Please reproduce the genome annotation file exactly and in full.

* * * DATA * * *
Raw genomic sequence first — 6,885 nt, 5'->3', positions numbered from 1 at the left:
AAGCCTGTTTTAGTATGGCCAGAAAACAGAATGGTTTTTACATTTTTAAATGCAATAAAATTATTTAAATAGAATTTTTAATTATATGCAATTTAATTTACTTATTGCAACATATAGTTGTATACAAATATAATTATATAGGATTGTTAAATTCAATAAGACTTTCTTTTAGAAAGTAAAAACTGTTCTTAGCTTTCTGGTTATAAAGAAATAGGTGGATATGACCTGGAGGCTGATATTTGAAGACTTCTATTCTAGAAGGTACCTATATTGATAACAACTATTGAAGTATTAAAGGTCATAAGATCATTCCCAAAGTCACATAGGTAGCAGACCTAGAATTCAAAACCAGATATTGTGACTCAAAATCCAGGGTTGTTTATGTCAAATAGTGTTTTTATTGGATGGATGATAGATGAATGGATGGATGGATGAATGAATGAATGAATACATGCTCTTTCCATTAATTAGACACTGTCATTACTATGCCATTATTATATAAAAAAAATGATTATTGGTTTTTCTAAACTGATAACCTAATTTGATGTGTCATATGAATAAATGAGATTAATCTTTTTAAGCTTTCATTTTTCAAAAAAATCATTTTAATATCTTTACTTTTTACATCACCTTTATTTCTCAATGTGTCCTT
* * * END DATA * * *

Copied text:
Raw genomic sequence first — 6,885 nt, 5'->3', positions numbered from 1 at the left:
AAGCCTGTTTTAGTATGGCCAGAAAACAGAATGGTTTTTACATTTTTAAATGCAATAAAATTATTTAAATAGAATTTTTAATTATATGCAATTTAATTTACTTATTGCAACATATAGTTGTATACAAATATAATTATATAGGATTGTTAAATTCAATAAGACTTTCTTTTAGAAAGTAAAAACTGTTCTTAGCTTTCTGGTTATAAAGAAATAGGTGGATATGACCTGGAGGCTGATATTTGAAGACTTCTATTCTAGAAGGTACCTATATTGATAACAACTATTGAAGTATTAAAGGTCATAAGATCATTCCCAAAGTCACATAGGTAGCAGACCTAGAATTCAAAACCAGATATTGTGACTCAAAATCCAGGGTTGTTTATGTCAAATAGTGTTTTTATTGGATGGATGATAGATGAATGGATGGATGGATGAATGAATGAATGAATACATGCTCTTTCCATTAATTAGACACTGTCATTACTATGCCATTATTATATAAAAAAAATGATTATTGGTTTTTCTAAACTGATAACCTAATTTGATGTGTCATATGAATAAATGAGATTAATCTTTTTAAGCTTTCATTTTTCAAAAAAATCATTTTAATATCTTTACTTTTTACATCACCTTTATTTCTCAATGTGTCCTT